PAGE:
There was an increase in people living in enforced deprivation last year, with renters, single-parent families and those with disabilities being most at risk, according to a new CSO study.
The enforced deprivation rate in Ireland overall increased to 17.8% in 2019, which means people were unable to afford two or more deprivation indicators, such as keeping their home warm, replacing furniture, or going out for a meal.
This compares with 15.1% in 2018, despite the relative economic growth and high employment rate Ireland experienced in 2019, before the pandemic.
The largest year-on-year increase in the enforced deprivation rate was among those living in rented accommodation, rising from 27.4% in 2018 to 34.4% in 2019.
There was little change for those living in owner-occupied accommodation, with the rate being 10.3% in 2019 and 10% in 2018.
Almost half - some 45.5% - of the households experiencing enforced deprivation had one adult and one or more children aged under 18, and, overall, one-in-five children were living in enforced deprivation last year.
Of the households experiencing this type of poverty, 43.3% had people who were not at work due to permanent illness or disability, while 36% were unemployed.
The lowest enforced deprivation rates were among retired people (9.4%), households with three or more persons at work (7.4%), and those with a third level degree or higher (5.3%).
The most common types of deprivation experienced by Irish households was an inability to replace worn-out furniture, with 18.1% saying this was not possible for them.
Some 13.6% said they could not afford to meet family or friends for a drink or a meal once a month, and another 11.7% said they could not afford a morning, afternoon or evening out in the last fortnight.
Enforced Deprivation increased in 2019 https://t.co/5302urxICE #CSOIreland #Ireland #EU-SILC #EUSILC #SocialInclusion #PovertyIndicators #PovertyRate pic.twitter.com/SMqoHYguiE— Central Statistics Office Ireland (@CSOIreland) September 2, 2020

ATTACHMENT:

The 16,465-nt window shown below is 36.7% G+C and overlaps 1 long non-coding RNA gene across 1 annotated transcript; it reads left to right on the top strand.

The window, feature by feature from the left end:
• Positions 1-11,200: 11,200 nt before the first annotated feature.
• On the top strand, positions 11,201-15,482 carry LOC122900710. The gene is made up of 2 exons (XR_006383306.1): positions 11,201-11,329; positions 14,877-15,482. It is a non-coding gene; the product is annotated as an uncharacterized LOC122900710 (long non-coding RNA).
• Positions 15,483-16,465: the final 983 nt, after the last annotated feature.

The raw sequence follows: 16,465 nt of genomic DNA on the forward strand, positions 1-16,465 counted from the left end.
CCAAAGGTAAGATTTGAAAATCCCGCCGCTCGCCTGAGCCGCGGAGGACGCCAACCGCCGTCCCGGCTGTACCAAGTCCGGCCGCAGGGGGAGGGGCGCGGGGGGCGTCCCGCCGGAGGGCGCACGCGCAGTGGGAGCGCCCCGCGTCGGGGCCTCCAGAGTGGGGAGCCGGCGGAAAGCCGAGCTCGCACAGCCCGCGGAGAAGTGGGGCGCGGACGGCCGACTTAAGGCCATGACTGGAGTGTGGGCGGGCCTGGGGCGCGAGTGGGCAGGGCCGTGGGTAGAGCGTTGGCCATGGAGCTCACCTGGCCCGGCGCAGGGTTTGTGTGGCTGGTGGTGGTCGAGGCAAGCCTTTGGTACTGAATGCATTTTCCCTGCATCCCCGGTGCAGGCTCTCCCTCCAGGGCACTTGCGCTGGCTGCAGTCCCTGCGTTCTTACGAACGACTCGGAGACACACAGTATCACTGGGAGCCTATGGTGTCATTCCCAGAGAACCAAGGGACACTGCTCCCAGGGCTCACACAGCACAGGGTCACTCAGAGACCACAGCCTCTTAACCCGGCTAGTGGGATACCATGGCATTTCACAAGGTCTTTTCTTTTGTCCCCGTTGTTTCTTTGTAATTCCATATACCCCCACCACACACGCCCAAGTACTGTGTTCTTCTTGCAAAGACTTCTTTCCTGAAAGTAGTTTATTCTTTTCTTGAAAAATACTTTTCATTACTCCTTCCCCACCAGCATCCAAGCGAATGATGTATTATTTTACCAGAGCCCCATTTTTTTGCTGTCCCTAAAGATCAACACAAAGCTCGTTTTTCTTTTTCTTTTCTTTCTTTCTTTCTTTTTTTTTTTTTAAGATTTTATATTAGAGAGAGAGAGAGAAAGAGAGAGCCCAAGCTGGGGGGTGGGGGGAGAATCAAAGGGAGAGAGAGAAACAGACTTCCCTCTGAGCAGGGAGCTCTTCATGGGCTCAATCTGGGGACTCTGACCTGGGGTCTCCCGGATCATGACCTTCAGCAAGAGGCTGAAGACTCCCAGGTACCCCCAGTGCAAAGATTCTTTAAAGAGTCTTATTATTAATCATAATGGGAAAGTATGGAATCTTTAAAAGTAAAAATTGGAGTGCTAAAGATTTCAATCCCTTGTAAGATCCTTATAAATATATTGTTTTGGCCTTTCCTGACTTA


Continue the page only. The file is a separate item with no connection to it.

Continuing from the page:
Since 2004, women have been more likely to experience enforced deprivation than men. In 2019, 18.3% of females and 17.4% of males experienced deprivation.
The proportion of the population experiencing three or more types of deprivation items was 12.% in 2019, an increase from 9.9% in 2018.
Enforced deprivation is defined as not being able to afford two or more of the 11 deprivation indicators.
These indicators include being without heating at some stage in the last year, being unable to afford a morning, afternoon or evening out in last fortnight, being unable to afford two pairs of strong shoes, and not being able to afford a meal with meat, chicken or fish every second day.
The next set of indicators are being unable to afford new clothes which are not second-hand, being unable to afford a warm waterproof coat, not being able to keep the home adequately warm, and not having the money to replace any worn-out furniture.
"The data confirms the experience of SVP members who have seen housing costs as a key driver of poverty and financial hardship in recent years," said Dr Tricia Keilthy, St Vincent de Paul's Head of Social Justice.
Ms Keilthy added that individuals and families living in the private rental sector often have to cut back on basics like food and heating, in order to afford their rent.
"The fact that almost half of lone parents were experiencing enforced deprivation prior to the pandemic is very concerning.
"Due to school and childcare closures many parents have had to give up work to care for their children and many are now at risk of long-term unemployment."
SVP also called for the government to take urgent action, as they believe the poverty figures will deteriorate even further due to the Covid-19 pandemic.
Peter Dooley from the Dublin Renters Union said the increase in deprivation among renters in Ireland comes as no surprise and adds to an existing trend especially amid Covid-19.
Mr Dooley said: "It's been a consistent theme over the last number of years that people who don't own their own homes have been more at risk of poverty and deprivation.
"And obviously in the context of Covid more people are going to be out of work and its pushing people eventually over the edge."
Meanwhile, Threshold has also issued an urgent appeal to Cork landlords with vacant properties to work with their Access Housing Unit.
The service matches landlords with tenants who are living in temporary accommodation or at risk of homelessness.
The tenant completes a pre-tenancy programme and is made aware of their rights and obligations as tenants. Once a lease is agreed to, the rented property is visited by a representative from Threshold's Access Housing Unit on a regular basis for the duration of the tenancy.